Sunday, March 17, 2013

Our Creative Lives as Colcannon

Two years ago, I wrote the following essay, which has become one of my favorite responses to St. Patrick's Day.  For a more spiritual/historical approach to this day, go to this piece at my theology blog.

Thinking about St. Patrick's Day often takes me back to my early days as a budding vegetarian back in high school. I got one of those vegetarian magazines and decided to fix my family a special St. Patrick's Day meal. I would make Colcannon. Yes, Colcannon! It would be spectacular! They would never forget how fabulous it tasted!

I've now been cooking long enough that I would have skipped right over that recipe, a dish made primarily of mashed potatoes and cabbage. Blhhhhhh.

But no, I made Irish soda bread and Colcannon and served the family dinner with a flourish. Oh, my poor, long-suffering, generous family. What meals they endured as I experimented with vegetarian cooking. Looking back, I realize I was lucky to have such a family, who didn't complain too much about my cooking. My working mom was grateful to have anyone else cook, and she'd buy the ingredients. My dad, a long-distance runner both then and now, was interested in health. My sister, left to her own devices, would have had tacos every night.

We ate all the Irish soda bread that night, and each one of us finished our portion of Colcannon. It wasn't that bad--it just didn't taste like what I was expecting.

I see that experience as a metaphor for so much of life. Let's think about Colcannon as a metaphor for the creative life, which might be an important exercise in these days when so many contest and grant results are being announced, which means many of us are wrestling with disappointment when we're not chosen.

Many of us navigated towards a creative life with certain expectations. We would write that great novel which would be turned into a film which would mean we could leave our crappy jobs. We would write a beautiful collection of poems which would be win a prestigious prize which would net us a glorious teaching job where we taught one section a semester to adoring poet-students and had time to linger in the library and use the pool and eat our lunches in the faculty dining room. I could continue to spin fantasies, but you have the idea.

In the meantime, we've had to learn to live with what we actually have on our plates for dinner. Maybe we have a teaching job where we teach not poetry, but Composition. Maybe we don't have a Lake District circle of friends, but only one or two people who write. Maybe we have some kind of office job that consists primarily of sending, reading, responding to, and deleting e-mails, and we thought we were going to be doing important work. Maybe we've found ourselves marooned in a city or town that isn't as glamorous as we had planned.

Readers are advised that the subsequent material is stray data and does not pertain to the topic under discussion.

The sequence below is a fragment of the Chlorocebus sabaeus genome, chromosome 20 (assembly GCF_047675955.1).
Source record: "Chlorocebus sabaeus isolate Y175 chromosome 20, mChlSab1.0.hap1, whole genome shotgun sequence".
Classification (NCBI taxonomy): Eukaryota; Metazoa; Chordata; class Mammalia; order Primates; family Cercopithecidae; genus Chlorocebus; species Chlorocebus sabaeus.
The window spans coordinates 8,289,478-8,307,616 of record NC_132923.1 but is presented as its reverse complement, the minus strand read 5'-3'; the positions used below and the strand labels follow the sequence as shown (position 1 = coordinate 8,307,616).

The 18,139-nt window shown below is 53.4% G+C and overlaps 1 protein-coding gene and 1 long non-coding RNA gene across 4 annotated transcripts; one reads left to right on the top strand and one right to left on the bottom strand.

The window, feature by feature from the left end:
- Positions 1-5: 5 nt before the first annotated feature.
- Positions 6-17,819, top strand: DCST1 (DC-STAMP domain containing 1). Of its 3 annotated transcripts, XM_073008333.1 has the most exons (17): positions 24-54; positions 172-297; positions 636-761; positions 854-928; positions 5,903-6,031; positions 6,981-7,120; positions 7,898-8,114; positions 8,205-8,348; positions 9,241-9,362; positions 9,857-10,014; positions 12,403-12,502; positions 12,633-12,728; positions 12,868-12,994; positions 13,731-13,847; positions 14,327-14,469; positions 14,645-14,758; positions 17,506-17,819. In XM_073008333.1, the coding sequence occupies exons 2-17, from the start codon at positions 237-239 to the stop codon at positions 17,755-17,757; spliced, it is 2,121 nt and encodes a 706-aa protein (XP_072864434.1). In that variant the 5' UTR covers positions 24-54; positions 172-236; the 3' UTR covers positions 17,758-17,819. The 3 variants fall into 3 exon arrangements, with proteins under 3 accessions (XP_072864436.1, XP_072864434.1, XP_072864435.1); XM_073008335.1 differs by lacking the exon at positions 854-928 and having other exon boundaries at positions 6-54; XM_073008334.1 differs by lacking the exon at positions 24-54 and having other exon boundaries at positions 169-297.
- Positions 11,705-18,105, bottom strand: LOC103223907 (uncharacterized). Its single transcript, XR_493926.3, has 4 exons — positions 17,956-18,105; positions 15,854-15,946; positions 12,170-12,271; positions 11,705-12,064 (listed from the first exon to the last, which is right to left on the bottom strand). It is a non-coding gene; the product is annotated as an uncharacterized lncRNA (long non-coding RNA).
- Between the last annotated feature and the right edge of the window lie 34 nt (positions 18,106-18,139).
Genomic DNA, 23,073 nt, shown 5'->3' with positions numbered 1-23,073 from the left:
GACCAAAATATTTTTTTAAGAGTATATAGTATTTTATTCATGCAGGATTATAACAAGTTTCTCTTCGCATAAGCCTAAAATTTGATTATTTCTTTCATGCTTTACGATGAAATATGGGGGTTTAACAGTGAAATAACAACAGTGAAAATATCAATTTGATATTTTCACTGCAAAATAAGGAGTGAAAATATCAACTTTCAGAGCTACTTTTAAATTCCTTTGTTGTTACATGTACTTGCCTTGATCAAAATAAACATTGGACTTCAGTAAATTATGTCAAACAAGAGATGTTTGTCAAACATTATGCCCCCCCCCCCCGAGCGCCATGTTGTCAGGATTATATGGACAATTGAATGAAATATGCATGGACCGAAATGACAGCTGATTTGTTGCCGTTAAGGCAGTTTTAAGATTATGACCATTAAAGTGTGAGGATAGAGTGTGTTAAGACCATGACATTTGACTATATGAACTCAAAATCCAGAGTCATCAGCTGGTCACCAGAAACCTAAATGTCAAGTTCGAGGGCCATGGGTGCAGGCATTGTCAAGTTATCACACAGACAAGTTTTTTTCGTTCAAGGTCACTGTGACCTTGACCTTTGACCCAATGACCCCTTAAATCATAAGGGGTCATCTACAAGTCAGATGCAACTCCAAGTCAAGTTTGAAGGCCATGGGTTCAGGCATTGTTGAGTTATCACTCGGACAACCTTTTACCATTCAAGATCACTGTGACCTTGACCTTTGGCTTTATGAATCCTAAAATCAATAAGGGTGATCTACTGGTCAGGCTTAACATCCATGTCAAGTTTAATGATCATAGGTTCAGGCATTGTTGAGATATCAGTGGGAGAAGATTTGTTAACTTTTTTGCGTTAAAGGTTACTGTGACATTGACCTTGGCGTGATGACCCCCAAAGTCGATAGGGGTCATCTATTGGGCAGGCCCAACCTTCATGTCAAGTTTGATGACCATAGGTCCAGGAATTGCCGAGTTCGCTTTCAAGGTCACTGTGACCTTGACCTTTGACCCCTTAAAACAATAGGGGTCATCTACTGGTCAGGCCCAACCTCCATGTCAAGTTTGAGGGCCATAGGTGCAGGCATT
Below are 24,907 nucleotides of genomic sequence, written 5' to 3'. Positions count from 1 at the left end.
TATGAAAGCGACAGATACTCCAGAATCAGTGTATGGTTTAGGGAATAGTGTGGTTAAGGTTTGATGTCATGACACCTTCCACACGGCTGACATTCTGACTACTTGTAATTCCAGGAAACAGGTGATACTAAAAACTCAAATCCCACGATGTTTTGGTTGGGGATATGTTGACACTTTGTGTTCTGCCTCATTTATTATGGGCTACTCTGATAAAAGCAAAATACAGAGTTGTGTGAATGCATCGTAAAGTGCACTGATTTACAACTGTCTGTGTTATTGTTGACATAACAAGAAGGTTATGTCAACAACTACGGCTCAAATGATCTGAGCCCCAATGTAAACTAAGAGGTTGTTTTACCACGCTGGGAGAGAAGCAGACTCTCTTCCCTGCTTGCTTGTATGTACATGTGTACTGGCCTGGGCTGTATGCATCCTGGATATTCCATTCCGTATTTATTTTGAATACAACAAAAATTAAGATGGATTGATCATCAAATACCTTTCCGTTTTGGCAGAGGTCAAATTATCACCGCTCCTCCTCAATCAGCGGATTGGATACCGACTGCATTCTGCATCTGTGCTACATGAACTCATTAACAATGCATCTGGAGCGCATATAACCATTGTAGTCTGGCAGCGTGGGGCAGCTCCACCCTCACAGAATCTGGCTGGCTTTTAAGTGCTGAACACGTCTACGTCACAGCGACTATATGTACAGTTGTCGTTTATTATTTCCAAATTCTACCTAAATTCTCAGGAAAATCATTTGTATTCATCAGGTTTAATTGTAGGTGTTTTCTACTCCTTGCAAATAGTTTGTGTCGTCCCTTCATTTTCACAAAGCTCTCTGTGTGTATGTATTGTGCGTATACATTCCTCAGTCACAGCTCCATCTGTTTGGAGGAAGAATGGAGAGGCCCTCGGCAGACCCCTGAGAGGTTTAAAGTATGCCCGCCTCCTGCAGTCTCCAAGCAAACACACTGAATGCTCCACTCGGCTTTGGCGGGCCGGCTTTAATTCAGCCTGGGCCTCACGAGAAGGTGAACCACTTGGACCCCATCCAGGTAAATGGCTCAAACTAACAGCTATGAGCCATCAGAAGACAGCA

And yet, our current Colcannon lives are perfectly satisfying, perfectly nourishing, if we could only bring ourselves to feel happy about them. The boring office job at least does not leave us too exhausted to write. The teaching job, while having its own difficulties (all that grading!), at least is work that will always be there--yesterday, as I drove to work, I heard an NPR story on the long-term unemployed, people who can't find ANY job that will bring in cash. I felt anxious, but immediately calmed down when I reminded myself that I can always find as much adjunct work as I can stand, if something should happen to my full-time job. We may have a smaller publication than we'd hoped for, but those publications are beautiful too, and they may open doors to larger publications and/or other opportunities.

In fact, I've talked to people who have achieved their goals, only to find that it wasn't as satisfying as they'd hoped. The book is published during the same week that something catastrophic happens in the world, so there's not much attention to it. The dream teaching job is in a department that is torn apart by strife. The glamorous city has a downside: crime or bad weather or high cost of living or homesickness for the place left behind.

Along with my quest to live a life that's in balance, a life that's in sync with my values, I'm also working hard to master being happy with what I have. I love that Zen saying, which I'm probably paraphrasing badly here: "Before enlightenment, chop wood, carry water. After enlightenment, chop wood, carry water." In other words, even if we get the dream publication, the dream job, the dream city, the dream partner, we will not be excused from the basic demands of life: the daily upkeep (body, housing, clothes, cooking), the bills, the relationship building and repairing.

I've often longed to live someplace else or to have a different job or to be at a different place in life, and then, when I'm there (the someplace else, the different job, the different life era), I look back longingly at previous times/places/jobs--all of which I didn't even like at the time.

Now I am trying to learn to shelter in place (yes, I know that we usually use that term in disaster preparedness, but it fits here too). I tell myself that I should enjoy this phase because I'll miss it later.

So, wherever you are, enjoy the Colcannon that's on your plate, even if you wish you had shepherd's pie or lamb chops. Some day, you'll likely have the lamb chops that you see others enjoying--but for now, treasure the taste of cabbage and potatoes. The lamb chops will taste that much better later for having had to wait.

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